Semmelweis Reflex

The Semmelweis reflex is the tendency to automatically reject new information that contradicts our current understanding.

The Semmelweis reflex is a term used in medical literature to describe the tendency of humans to reject new information that contradicts their current understanding. This phenomenon was first described by Ignaz Semmelweis, who noticed that doctors were more likely to contract puerperal fever than midwives.

Semmelweis hypothesized that this was because the doctors were coming into contact with infected corpses, and instituted a policy of hand-washing that dramatically reduced the incidence of puerperal fever.

However, his ideas were met with resistance from the medical community, which was reluctant to accept new information that contradicted their existing beliefs.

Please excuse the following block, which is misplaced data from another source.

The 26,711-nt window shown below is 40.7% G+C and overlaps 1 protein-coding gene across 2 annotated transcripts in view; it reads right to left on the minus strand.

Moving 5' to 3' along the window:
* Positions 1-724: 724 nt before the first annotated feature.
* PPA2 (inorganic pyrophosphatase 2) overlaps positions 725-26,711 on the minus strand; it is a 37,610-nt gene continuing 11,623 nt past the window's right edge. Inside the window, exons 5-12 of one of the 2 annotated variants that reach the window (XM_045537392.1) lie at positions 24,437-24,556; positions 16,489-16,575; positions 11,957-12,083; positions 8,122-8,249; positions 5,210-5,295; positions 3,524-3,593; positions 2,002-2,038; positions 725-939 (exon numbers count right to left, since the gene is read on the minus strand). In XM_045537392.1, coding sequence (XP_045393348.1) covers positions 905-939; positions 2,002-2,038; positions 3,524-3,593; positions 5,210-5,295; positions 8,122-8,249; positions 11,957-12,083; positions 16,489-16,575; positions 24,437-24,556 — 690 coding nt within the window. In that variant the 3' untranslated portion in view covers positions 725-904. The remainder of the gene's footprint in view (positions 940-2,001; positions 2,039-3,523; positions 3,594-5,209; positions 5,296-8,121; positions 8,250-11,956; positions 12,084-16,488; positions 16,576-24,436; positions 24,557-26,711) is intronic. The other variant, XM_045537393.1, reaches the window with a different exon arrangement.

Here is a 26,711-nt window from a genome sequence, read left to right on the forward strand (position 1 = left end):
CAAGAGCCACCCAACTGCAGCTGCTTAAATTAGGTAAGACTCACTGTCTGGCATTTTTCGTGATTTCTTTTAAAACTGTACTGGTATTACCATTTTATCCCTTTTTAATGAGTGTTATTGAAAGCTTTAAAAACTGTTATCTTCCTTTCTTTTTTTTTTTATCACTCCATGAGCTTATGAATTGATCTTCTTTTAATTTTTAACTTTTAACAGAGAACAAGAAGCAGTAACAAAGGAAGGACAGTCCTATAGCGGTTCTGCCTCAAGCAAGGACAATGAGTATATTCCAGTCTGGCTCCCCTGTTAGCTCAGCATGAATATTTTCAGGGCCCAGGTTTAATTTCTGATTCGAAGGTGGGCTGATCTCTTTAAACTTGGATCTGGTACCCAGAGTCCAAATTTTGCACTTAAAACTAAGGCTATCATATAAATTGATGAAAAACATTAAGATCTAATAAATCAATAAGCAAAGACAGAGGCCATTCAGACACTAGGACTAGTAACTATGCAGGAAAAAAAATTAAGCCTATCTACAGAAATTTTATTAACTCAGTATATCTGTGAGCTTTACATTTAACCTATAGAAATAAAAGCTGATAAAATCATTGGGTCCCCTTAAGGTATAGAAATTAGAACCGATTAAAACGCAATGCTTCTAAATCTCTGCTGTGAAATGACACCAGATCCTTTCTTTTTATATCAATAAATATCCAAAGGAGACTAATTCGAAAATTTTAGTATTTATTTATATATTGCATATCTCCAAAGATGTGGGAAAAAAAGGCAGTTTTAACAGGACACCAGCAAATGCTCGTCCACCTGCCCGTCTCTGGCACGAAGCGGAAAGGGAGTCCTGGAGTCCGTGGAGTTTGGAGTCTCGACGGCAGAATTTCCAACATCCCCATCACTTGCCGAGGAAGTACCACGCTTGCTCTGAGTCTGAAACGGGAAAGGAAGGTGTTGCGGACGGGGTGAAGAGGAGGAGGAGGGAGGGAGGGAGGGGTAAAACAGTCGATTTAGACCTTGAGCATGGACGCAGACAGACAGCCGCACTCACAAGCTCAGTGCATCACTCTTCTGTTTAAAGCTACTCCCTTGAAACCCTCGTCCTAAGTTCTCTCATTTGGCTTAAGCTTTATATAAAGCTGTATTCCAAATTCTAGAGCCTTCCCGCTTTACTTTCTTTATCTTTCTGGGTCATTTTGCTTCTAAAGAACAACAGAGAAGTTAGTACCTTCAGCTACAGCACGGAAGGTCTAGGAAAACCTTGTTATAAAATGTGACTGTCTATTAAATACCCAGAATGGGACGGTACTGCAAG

In our daily lives, we are constantly bombarded with new information that contradicts our existing beliefs. Whether it’s a new study that shows that coffee is actually good for you, or an article that challenges your political beliefs, we all have a tendency to reject new information that doesn’t fit with our existing worldview.

This is because our brains are wired to seek out information that confirms our existing beliefs, and to discount information that contradicts them. It’s a major reason why we find it so difficult to change our minds, even when presented with evidence to the contrary.

If you want to overcome the Semmelweis reflex, it’s important to be aware of it in the first place. The next time you find yourself rejecting new information out of hand, take a step back and ask yourself if you’re really considering it objectively. 

It might just be the case that you’re letting your preexisting beliefs get in the way of learning something new.

Learn with fellow humans

This content was generated with AI. If you want to learn with fellow humans, join the Ness Labs learning community.

Join Now